As you fight more enemies, you’ll build up your SP or special meter, this is used for performance attacks, almost like a limit move, that deals way more damage. These are unlocked over time by completing side quests and building relationships with your friends almost like a social link. It’s a combat system that works well and that’s partly because it’s built on a modified foundation of Atlus’ other RPGs.

The new content with this rerelease is cool but also pretty subpar. You’re able to unlock the previous DLC for free now in extra dungeons including some fan-favorite easter eggs like Joker from Persona 5. However, these dungeons aren’t all that challenging and feel shoehorned in when compared to the rest of the dungeons.

There is some quality of life improvements with this port though. Load times that plagued the Wii U version have been shortened on the Switch along with the option to cut down on attack animations for faster battles. While this is certainly the best version of the game so far, it’s not a leap but just a step up from the original.

2Visuals

Tokyo Mirage Sessions has a lovely vibrant color palette that helps it stand out among the rest of Atlus’ RPG line up. Throughout its story, you’ll travel to different themed dungeons that paint a beautiful rainbow of different locations for you to explore.

One thing back from the original that I didn’t always like about it is that somewhat soft
glow around the gameplay. Things like character models seem to have this soft glow to the edges of character models that I always thought was a relic of the lower resolution on Wii U. On Switch that’s still here even with the subtle resolution changes in some scenes.

Speaking of which, the resolution does seem to be mostly the same between both versions at 720p whether you’re playing in handheld or dock mode. Only some instances did I see an improvement in environment models like the pain edges of the walls but nothing enough to really catch my eye.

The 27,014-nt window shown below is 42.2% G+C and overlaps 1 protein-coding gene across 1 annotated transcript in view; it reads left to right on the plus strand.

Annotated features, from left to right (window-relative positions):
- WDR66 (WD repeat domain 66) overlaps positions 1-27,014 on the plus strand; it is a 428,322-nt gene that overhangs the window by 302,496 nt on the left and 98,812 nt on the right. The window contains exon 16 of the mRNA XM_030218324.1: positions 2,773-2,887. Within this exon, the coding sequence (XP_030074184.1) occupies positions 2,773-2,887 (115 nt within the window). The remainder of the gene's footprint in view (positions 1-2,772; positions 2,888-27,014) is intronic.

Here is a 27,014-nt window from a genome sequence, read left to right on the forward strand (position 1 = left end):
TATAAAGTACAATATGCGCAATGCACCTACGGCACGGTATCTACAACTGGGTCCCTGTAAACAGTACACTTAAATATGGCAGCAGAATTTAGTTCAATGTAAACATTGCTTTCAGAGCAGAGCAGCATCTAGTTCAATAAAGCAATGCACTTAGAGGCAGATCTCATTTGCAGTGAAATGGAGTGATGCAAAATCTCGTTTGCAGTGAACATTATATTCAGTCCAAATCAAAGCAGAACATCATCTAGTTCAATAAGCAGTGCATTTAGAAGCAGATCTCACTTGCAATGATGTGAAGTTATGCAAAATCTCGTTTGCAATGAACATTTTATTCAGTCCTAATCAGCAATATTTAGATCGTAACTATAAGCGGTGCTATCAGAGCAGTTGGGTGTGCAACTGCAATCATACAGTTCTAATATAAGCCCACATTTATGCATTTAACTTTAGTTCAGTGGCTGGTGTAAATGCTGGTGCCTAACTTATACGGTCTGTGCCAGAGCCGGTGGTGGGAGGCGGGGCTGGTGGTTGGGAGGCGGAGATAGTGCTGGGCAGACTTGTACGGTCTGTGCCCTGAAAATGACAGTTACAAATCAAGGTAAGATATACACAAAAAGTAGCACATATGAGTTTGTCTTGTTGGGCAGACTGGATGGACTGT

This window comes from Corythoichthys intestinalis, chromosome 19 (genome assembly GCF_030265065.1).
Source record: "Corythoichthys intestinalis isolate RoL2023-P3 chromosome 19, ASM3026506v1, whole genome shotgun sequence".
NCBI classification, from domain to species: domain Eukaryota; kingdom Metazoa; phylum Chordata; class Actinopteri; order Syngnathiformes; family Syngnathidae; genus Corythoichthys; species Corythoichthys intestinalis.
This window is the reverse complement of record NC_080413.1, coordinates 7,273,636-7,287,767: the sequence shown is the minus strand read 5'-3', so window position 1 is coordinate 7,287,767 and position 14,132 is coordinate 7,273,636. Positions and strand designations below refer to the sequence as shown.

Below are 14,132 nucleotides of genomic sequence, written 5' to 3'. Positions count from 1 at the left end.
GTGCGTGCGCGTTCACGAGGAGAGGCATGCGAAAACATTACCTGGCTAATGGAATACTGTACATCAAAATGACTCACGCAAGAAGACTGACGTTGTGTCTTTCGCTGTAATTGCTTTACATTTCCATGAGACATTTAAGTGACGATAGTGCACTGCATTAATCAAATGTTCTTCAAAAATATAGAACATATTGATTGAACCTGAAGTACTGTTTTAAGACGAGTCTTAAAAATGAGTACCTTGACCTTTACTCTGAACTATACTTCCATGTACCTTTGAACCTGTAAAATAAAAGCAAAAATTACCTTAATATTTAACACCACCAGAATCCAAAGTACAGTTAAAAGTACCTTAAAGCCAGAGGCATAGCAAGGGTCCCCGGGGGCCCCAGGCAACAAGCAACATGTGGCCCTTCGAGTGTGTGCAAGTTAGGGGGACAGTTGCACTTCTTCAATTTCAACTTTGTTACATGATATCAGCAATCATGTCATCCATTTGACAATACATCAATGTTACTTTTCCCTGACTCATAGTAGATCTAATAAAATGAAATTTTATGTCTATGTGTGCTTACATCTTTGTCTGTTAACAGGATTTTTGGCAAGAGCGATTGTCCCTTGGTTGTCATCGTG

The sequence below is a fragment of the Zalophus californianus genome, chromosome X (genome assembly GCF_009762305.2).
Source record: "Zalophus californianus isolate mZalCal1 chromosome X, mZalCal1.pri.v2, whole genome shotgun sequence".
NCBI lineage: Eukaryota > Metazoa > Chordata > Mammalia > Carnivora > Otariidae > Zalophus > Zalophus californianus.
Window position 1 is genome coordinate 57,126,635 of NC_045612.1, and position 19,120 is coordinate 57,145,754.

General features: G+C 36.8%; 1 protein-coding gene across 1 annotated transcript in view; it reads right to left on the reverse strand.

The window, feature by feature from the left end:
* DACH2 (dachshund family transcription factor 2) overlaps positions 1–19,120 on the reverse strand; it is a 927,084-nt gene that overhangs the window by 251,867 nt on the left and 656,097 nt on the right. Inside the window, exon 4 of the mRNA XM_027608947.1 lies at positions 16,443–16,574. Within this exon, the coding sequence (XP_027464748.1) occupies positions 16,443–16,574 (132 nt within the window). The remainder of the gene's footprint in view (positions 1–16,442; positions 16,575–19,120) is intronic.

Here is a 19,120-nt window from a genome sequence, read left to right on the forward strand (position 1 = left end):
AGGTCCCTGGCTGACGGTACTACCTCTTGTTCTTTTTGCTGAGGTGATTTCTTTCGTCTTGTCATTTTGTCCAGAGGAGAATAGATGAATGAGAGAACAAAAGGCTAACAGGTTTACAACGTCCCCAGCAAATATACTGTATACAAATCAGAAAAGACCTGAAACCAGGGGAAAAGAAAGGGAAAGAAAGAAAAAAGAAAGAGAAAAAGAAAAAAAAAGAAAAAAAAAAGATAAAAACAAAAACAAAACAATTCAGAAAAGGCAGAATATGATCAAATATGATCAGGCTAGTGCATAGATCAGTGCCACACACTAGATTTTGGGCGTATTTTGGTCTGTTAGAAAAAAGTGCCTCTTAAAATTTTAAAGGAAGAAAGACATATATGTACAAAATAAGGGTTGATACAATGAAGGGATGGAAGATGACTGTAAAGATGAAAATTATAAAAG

At least while playing in portable mode, the gameplay does appear to look sharper thanks to the smaller display on the Switch, even better looking on the Switch Lite models. As far as the animated cutscenes go, these haven’t degraded a bit and the anime art style still looks as marvelous as it did back on the Wii U.

1Audio

Japanese Idol music isn’t really my thing but boy does Tokyo Mirage Sessions make me rethink that. I’m sure the theme and music of Japanese Idols will get some people to turn away from this title but I wouldn’t recommend making that mistake, Tokyo Mirage Sessions’ music slaps.

Reincarnation performed by Nanjou Yoshino is a fantastic pop anthem that is as memorable as some of Atlus’ other RPG soundtracks. The rest of the soundtrack is a heavy mix of electric and pop that along with the idol visuals and attacks, fit so perfectly.

Voice acting is also delivered beautifully by the cast though arguably the main character Itsuki at times comes off as more of a supporting character compared to the actual supporting character Tsubasa. I would have also loved to see English voice acting in this rerelease but everything is still left in Japanese, even with some battle lines never getting translated.

Conclusion

Tokyo Mirage Sessions was my favorite JRPG on the Nintendo Wii U and while I don’t think it’s my favorite on Switch in 2020, it’s still a title that shouldn’t be missed.

For all the times I’ve told people that they had to play Persona 4 Golden on Vita or Persona 5 on PS4, Tokyo Mirage Sessions is another vital RPG I’d recommend to Switch owners. It might be more of an RPG relic for 2020 standards, but it remains the closest thing to Persona on Switch for the time being and a fun one at that.